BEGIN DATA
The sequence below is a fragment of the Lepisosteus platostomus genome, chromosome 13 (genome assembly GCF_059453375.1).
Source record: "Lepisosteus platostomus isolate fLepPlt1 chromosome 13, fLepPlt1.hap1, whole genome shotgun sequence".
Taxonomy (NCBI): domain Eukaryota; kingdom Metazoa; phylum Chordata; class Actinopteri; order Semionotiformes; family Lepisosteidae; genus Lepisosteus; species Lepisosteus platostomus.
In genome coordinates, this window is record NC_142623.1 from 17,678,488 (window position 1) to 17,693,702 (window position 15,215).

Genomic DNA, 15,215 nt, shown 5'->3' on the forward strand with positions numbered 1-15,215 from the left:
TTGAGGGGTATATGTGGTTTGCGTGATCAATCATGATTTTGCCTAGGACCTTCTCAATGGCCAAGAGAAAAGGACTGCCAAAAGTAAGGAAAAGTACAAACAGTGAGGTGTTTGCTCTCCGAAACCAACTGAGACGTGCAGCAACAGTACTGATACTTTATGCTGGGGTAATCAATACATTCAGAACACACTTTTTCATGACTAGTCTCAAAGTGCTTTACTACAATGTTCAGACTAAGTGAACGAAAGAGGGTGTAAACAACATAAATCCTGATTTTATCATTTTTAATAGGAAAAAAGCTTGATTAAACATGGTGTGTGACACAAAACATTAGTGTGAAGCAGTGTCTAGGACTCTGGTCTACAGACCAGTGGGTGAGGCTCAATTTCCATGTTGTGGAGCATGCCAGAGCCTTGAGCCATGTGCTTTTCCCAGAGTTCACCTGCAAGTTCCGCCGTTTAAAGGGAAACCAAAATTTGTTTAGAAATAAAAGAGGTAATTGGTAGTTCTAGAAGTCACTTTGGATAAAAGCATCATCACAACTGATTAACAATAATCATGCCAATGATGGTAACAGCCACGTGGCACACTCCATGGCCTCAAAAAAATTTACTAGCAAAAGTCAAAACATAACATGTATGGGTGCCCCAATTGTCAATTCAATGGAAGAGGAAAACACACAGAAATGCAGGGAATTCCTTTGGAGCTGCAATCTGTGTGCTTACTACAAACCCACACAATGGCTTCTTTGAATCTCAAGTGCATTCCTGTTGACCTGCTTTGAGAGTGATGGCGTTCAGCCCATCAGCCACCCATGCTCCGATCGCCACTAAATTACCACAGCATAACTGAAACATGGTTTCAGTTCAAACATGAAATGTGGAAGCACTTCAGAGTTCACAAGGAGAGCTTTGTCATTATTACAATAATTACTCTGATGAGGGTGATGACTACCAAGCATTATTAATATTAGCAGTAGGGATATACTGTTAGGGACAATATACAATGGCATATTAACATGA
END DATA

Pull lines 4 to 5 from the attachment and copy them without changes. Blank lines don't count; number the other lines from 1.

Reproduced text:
In genome coordinates, this window is record NC_142623.1 from 17,678,488 (window position 1) to 17,693,702 (window position 15,215).

Genomic DNA, 15,215 nt, shown 5'->3' on the forward strand with positions numbered 1-15,215 from the left: